- 15+ : requires permission management (several permission profiles), probably requires workflow (content review/approval), likely to generate a lot of content to be managed and require content scheduling – it’s a complicated machine and it needs a whole section around managing the machine, let alone making the content to feed the machine. Involves a lot of content and likely complex taxonomy.
question: should it matter how much ‘experience’ you have with Drupal? Should we add another row for this? (Insider/Midsider/Outsider) – we can’t decide. One one level it seems like it does matter, but we also think that it shouldn’t matter… would adding this add unnecessary complexity? (For the time being we’re leaving this out).
PLAY ALONG AT HOME!
This is going to be a pretty instrumental tool for us on this project and we’ll be referring to it regularly. If you’re interested in checking it out in more detail or if you’d like to get more involved in this project, the perhaps you’d like your very own copy. Yes? Well, you’re in luck because you can now download a copy here: Audience Matrix PDF
HOW TO USE THE MATRIX:
Over the coming weeks we’re going to be inviting you to submit your ideas for revisions to the Drupal7 Admin interface and overall user experience. It will be very helpful for us all to use this document to help make sure that we’re designing for the 80% and not necessarily just for ourselves! And it is also a really great way to expose missing elements and possible flaws in our concepts. Using the document to test the example we show in the video above helped us to realise that we needed things like a close button on the dashboard (I know, d’uh!), a place to hold the user generated content from things like comment as well as contact forms, and got us thinking about a whole host of thorny permissions and workflow issues. (Don’t get me started!)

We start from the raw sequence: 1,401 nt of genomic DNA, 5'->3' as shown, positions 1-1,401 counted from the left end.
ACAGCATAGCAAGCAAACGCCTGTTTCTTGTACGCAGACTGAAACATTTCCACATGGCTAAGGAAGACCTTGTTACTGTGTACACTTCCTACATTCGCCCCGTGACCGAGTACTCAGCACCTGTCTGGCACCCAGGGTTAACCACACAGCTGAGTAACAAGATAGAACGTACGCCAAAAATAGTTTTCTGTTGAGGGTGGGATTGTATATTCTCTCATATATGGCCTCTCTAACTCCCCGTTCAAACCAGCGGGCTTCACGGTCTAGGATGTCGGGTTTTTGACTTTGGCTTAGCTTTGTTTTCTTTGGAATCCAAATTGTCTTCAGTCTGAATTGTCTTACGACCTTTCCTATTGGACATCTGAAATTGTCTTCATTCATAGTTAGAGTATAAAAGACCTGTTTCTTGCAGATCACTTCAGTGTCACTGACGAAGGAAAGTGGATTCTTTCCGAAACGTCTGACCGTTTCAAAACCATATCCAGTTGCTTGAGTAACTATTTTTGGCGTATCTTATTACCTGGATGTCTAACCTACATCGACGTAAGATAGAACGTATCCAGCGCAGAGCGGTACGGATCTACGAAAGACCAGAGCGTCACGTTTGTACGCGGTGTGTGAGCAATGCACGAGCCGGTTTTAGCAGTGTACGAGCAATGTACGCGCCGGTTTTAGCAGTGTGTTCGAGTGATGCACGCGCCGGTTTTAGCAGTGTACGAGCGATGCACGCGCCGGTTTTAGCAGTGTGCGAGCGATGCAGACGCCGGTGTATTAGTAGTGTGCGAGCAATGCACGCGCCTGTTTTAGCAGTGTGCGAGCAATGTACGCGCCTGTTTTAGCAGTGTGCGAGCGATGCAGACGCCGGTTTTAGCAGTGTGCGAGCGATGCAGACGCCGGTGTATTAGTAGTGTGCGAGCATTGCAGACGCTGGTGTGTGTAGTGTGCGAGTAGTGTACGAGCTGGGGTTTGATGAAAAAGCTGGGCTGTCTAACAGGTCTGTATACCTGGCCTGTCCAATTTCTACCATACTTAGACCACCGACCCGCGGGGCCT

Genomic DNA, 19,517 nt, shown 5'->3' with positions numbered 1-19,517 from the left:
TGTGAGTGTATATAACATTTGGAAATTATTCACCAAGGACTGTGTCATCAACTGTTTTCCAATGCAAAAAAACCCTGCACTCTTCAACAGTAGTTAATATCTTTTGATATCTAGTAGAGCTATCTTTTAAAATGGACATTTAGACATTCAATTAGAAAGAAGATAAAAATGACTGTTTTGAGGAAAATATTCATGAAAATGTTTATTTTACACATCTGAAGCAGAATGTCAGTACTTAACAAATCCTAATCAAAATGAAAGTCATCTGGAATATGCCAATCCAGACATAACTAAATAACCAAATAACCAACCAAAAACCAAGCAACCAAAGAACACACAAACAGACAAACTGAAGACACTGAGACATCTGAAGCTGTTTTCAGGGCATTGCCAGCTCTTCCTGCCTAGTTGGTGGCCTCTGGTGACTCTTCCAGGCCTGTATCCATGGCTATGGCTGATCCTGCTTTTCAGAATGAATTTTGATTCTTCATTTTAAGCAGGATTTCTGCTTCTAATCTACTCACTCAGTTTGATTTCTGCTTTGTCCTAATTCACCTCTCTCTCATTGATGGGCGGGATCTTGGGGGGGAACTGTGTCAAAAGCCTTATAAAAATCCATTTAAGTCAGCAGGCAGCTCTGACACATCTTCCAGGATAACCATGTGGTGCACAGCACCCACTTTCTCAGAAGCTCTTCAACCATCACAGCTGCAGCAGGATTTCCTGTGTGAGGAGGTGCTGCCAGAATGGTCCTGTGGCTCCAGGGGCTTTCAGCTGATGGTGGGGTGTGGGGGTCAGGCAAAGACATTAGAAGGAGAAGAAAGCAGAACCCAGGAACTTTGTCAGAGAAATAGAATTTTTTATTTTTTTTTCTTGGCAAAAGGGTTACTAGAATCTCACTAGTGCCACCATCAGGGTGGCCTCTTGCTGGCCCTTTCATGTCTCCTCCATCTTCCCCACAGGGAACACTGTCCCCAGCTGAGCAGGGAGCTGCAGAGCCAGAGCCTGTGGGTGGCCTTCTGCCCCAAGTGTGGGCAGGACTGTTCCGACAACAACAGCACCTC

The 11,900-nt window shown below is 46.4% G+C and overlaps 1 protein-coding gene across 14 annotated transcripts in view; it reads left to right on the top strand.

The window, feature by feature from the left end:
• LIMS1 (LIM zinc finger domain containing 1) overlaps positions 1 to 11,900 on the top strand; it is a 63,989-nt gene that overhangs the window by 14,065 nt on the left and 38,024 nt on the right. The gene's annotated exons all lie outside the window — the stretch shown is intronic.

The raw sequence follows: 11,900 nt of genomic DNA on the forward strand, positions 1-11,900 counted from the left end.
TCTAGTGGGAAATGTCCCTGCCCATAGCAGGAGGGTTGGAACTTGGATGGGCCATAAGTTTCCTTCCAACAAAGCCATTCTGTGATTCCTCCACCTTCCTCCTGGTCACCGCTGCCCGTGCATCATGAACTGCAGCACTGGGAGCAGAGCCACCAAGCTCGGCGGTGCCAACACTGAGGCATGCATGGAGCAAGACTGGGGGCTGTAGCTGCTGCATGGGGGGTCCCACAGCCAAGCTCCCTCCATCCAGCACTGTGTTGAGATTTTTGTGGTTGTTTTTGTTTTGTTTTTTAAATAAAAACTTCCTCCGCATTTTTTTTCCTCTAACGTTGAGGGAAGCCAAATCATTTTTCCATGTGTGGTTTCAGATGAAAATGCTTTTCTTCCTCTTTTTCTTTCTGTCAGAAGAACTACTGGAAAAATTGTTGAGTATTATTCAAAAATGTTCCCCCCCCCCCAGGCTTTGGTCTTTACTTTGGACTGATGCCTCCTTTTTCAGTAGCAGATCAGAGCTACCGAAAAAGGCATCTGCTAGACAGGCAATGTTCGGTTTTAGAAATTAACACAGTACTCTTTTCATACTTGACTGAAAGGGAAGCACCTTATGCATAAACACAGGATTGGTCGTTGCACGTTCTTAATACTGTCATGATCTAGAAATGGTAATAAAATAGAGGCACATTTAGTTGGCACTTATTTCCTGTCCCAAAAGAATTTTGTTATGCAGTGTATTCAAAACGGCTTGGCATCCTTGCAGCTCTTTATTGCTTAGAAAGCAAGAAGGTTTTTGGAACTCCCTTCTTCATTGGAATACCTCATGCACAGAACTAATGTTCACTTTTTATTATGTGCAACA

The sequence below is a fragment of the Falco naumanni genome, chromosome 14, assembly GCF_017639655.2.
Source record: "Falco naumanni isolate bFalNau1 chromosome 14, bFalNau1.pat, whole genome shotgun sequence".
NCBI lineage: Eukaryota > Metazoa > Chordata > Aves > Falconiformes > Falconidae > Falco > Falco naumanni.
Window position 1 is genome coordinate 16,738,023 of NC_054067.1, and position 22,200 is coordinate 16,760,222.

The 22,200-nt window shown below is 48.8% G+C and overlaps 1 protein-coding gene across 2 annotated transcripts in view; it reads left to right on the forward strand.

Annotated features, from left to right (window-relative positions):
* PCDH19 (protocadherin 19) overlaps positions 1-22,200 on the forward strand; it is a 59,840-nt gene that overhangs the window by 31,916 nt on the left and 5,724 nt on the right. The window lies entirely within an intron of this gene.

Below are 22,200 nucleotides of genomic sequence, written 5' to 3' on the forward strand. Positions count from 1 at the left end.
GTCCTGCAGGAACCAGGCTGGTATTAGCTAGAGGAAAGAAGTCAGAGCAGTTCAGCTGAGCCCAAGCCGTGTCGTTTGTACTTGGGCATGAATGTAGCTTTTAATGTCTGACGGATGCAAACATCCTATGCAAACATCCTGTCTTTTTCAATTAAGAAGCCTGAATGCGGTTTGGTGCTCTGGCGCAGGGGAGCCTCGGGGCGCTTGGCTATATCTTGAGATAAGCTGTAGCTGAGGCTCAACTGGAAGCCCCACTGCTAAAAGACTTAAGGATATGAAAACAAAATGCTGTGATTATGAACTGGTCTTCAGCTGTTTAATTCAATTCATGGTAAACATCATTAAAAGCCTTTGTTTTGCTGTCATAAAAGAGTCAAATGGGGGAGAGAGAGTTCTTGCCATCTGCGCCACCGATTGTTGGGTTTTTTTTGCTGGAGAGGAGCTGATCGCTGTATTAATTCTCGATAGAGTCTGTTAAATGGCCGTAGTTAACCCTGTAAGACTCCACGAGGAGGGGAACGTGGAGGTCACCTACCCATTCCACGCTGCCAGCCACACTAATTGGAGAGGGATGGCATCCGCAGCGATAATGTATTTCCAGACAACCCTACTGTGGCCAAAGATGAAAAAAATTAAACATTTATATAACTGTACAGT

This is, however, a living document – we welcome your feedback and questions on the changes we’ve made and how we’re using it – so, please – let us have it!Â (but don’t pay too much heed to the concept we’ve presented as an example in the video, it is very early days and it’s just one of many ideas we’re working on.)
54 thoughts on “Drupal7UX – The Audience Matrix Evolves (and you can play at home!)”
However, with my marketing hat on and looking at the future uptake expected from all the great new product features, perhaps itâ€™s time to consider the name Drupal also â€œgoing globalâ€?
The Content Creator / Site Admin roles are almost backward, w.r.t. the sites that we build.
The usual scenario that I see in website maintenance is that the main content creation tasks are done by a junior person, who in principle needs to get approval for content but not for admin.
For example, Site Editor (as I call the role in our sites) can do just about anything you’d need to do to run the site. (Some dangerous functions are reserved for an Admin.) But by default, all their content changes go into moderation.
Site Reviewer is another person, perhaps a superior, who reviews content. This person does more or less nothing administratively; they have the minimum set of permissions they need to see Revisions in Moderation and publish them.
This breakout was created to reflect the facts of life in, say, a small business, where a secretary or admin asst will typically be responsible for maintaining the site, and a CFO, marketing director or office manager will be responsible for approving content.
In other words, website management ioften looks something like an inverse meritocracy, to the geeks: The lower you are on the food chain, the more responsibility you have.